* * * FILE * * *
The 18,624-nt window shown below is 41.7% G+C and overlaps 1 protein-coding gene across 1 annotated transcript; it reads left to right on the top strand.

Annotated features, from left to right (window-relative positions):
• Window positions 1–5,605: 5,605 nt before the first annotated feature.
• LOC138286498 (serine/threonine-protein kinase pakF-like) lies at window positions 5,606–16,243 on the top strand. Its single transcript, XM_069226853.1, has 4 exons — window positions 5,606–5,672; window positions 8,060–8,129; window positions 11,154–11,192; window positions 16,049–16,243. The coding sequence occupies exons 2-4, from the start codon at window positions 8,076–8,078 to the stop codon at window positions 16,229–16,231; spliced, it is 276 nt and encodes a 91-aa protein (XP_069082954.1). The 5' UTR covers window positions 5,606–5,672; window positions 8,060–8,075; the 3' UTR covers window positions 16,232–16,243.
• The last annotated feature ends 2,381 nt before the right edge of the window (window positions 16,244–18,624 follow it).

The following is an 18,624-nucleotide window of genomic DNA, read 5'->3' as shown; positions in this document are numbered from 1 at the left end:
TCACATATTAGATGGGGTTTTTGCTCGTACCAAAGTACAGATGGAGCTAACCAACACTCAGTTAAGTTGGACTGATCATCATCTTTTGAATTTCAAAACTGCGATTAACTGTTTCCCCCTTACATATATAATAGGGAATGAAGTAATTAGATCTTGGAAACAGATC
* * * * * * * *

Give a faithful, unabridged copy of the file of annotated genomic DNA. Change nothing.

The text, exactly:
The 18,624-nt window shown below is 41.7% G+C and overlaps 1 protein-coding gene across 1 annotated transcript; it reads left to right on the top strand.

Annotated features, from left to right (window-relative positions):
• Window positions 1–5,605: 5,605 nt before the first annotated feature.
• LOC138286498 (serine/threonine-protein kinase pakF-like) lies at window positions 5,606–16,243 on the top strand. Its single transcript, XM_069226853.1, has 4 exons — window positions 5,606–5,672; window positions 8,060–8,129; window positions 11,154–11,192; window positions 16,049–16,243. The coding sequence occupies exons 2-4, from the start codon at window positions 8,076–8,078 to the stop codon at window positions 16,229–16,231; spliced, it is 276 nt and encodes a 91-aa protein (XP_069082954.1). The 5' UTR covers window positions 5,606–5,672; window positions 8,060–8,075; the 3' UTR covers window positions 16,232–16,243.
• The last annotated feature ends 2,381 nt before the right edge of the window (window positions 16,244–18,624 follow it).

The following is an 18,624-nucleotide window of genomic DNA, read 5'->3' as shown; positions in this document are numbered from 1 at the left end:
TCACATATTAGATGGGGTTTTTGCTCGTACCAAAGTACAGATGGAGCTAACCAACACTCAGTTAAGTTGGACTGATCATCATCTTTTGAATTTCAAAACTGCGATTAACTGTTTCCCCCTTACATATATAATAGGGAATGAAGTAATTAGATCTTGGAAACAGATC